See, now that would be a perfect situation to actually have it connected. So we could tweet if it did detect anything.
Stay away from the bathroom. Right, right.
methane levels at 300 parts per million.
Actually, wait, Parker, didn't you design a tower? A light tower that did exactly that?
Oh, yeah. So yeah, a while back, we used a I can't remember what sensor it was. I think it was just a generic like, gas sensor. But yeah, we call it the fart tower at work. And I was never able to install it because of, I guess, like reasons
of political race.
Because that's the best, most politically correct way I could say it. But I always wanted to put one of those like, it was a tower that you would have for like an SMT machine. So it has a red, a yellow and a green light on it. Right? And so green would be everything's good. Groovy. And then yellow is when it basically you could detect when someone walked in there. So like, oh, there's someone in there. So if you're, you know, a little stall shy, you don't have to go in there. You can always wait but read was like, it's fumigated. Don't go in there. So Dylan, what kind of hardware didn't work out? Is there anything that you would never use again.
Um, so I've had certain projects where I've tried to reuse an old project for a new use. And it's things like that never worked out for me. Like, I feel like, if I'm starting a new project, I just need to work. Start from scratch. You know, sometimes, just starting from scratch is the best for a new project. I actually mentioned that I really liked the ESP 32. And I had a problem with the ones where their datasheet showed all the IO pins when I designed my circuit around this, and I finally get my PCB and it's not working. And I realized one of the IO pins is actually input only. So I guess they don't understand the IO means input output.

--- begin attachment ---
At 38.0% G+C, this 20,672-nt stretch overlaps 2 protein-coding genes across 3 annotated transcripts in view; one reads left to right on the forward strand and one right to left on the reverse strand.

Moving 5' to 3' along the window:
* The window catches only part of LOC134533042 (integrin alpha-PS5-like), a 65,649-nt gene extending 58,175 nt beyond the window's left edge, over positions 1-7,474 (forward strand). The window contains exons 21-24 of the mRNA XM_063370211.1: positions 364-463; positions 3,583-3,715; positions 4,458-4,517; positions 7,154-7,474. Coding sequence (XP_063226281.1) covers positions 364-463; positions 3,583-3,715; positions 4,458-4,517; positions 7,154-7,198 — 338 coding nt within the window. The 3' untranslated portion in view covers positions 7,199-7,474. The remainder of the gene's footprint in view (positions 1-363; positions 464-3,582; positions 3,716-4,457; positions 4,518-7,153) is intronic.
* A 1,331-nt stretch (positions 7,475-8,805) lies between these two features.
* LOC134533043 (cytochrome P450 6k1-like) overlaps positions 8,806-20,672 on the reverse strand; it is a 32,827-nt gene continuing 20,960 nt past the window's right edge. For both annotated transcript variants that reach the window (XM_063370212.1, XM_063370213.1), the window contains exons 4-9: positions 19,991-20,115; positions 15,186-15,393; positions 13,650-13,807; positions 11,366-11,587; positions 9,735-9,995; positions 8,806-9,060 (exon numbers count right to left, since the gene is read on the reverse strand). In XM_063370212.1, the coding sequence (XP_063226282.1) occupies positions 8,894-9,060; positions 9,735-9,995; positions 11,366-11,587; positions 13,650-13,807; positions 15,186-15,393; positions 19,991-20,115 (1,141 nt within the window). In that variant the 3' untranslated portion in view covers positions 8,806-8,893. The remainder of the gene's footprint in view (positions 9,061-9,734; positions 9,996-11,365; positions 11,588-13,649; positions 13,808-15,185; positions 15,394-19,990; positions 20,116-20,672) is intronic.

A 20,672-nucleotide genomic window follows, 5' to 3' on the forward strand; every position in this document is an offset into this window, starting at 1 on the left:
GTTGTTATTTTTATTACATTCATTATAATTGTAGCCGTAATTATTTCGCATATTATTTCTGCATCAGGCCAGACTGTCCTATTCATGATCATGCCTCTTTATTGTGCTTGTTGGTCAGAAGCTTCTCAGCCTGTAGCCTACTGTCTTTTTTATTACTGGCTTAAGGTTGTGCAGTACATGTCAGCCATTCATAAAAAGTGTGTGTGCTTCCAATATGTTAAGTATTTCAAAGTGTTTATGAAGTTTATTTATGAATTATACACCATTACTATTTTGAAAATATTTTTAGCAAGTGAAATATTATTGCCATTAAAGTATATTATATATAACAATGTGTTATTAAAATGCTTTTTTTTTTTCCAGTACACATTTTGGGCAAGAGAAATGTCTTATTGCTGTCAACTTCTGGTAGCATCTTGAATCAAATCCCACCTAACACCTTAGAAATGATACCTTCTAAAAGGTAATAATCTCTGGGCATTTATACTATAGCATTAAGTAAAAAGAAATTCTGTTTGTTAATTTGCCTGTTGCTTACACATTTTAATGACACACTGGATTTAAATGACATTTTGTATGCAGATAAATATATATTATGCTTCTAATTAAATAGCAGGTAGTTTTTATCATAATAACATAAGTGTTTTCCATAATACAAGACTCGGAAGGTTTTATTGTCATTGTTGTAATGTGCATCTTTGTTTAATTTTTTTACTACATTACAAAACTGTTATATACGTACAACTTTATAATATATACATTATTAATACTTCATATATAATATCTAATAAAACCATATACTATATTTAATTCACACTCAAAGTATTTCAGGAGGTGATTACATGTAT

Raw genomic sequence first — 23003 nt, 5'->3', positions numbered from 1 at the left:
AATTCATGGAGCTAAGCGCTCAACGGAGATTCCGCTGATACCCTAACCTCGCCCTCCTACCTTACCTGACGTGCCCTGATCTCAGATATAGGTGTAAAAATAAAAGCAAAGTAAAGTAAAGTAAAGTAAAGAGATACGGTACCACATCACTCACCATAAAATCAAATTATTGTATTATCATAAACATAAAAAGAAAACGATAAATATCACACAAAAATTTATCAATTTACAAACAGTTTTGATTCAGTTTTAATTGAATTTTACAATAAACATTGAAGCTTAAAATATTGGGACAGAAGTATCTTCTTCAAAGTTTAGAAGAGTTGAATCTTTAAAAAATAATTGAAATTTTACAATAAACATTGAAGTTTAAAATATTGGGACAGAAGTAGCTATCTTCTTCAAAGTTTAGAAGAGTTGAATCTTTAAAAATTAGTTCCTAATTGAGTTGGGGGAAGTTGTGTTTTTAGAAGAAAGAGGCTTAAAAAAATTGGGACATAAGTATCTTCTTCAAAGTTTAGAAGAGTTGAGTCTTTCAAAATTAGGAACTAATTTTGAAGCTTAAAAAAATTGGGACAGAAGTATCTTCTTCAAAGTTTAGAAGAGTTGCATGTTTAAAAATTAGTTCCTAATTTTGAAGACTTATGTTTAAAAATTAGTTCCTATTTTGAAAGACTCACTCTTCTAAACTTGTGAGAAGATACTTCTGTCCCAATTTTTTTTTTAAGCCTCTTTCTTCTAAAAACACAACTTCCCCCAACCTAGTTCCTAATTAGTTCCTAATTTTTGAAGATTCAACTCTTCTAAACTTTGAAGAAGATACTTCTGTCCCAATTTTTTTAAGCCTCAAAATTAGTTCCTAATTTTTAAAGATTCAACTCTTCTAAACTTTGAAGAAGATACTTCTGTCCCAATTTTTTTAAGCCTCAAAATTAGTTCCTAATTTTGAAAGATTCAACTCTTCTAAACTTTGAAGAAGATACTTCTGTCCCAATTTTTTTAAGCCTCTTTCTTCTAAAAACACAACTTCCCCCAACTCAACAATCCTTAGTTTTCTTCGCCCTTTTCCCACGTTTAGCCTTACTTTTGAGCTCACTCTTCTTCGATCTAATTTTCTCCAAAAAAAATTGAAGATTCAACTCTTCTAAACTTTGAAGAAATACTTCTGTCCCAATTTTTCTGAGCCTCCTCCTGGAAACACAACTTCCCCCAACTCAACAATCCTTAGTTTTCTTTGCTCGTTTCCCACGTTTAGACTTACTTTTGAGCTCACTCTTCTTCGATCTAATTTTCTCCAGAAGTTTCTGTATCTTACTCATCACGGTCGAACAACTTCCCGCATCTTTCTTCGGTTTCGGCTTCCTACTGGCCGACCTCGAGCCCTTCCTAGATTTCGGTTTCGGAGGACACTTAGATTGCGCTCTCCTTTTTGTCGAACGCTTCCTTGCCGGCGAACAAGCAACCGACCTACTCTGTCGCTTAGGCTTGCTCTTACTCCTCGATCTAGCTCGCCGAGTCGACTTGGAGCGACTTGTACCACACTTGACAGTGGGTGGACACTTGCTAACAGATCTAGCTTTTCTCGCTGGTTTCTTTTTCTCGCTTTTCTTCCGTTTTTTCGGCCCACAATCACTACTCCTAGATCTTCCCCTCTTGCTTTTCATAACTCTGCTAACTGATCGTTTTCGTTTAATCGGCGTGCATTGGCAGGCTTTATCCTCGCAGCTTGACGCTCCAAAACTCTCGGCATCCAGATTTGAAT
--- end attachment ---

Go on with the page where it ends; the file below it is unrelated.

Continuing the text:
That's great. I want to how many? How many hardware engineers that has bitten too many? Yeah. And it was there's probably an irata to that somewhere, somewhere? Yeah,
you'll never find it, but it's out there.
It's out there somewhere,
you know, what really gets annoying is is now by me, I shouldn't say now, but I was actually just dealing with this the other day. STM chips have certain qualifications for each one of their pins. And some of their pins, I can't remember what they call them. It's like f slash T, or f slash AI or something like that. So some of their pins are five volt tolerant, even though the chip is still running on 3.3. Some are not. And so you end up like you know how you go, you go to a microcontroller datasheet and the first couple pages are is just information. And then there's sometimes like a package drawing. And then after that is like, eight pages of pin definitions, right? So in so the STM chips, now their pin definitions are like this giant chart that they just print out. Because it's like, well, this can be this. And it's this. And sometimes it's this and sometimes it's that and this one is 5.5 or five volt tolerant or whatnot. And so it just it ends up it's starting to get kind of crazy VSP C footprint number 22. Oh, my gosh, yeah.
What what gets me on those is, I run into this issue with FPGAs a lot is what I'm doing this the symbol, I like to put like, everything that pin can do needs to be in the symbol.
Sometimes, especially for FPGAs, it becomes like, a full width on a 1440 p monitor.
Yeah, yeah, that's right.
And you're like, Well, I guess I won't use 90% of these functions. So I'm not going to have them on there. Yeah, it makes it easier when I'm like, planning out, like, what pins need to go where it's, I don't have to go check the datasheet all the time. And, you know, oh, I need hardware, you know, you aren't which pins are that? I can just look at the symbol. Yeah, and like,
I think there's a good way of stripping that down. But still doing it like a hybrid of the way that you you're kind of talking about, like, if you know your project needs an A to D or something like that. You could call out all the pins that have a DS, you don't necessarily have to call out all their functions. It's just like, call out all those pins. And so you know, like, Okay, I could pick one of these. And that would be fun ones that currently mattered to your project. Right? Yeah. But then you'd have to have your project pretty well defined from the get go.
Yeah. And you're designing a footprint, just or a symbol just for that project.
Also, with FPGAs, and their gazillions of pins. I'm sure your symbols look just crowded beyond belief.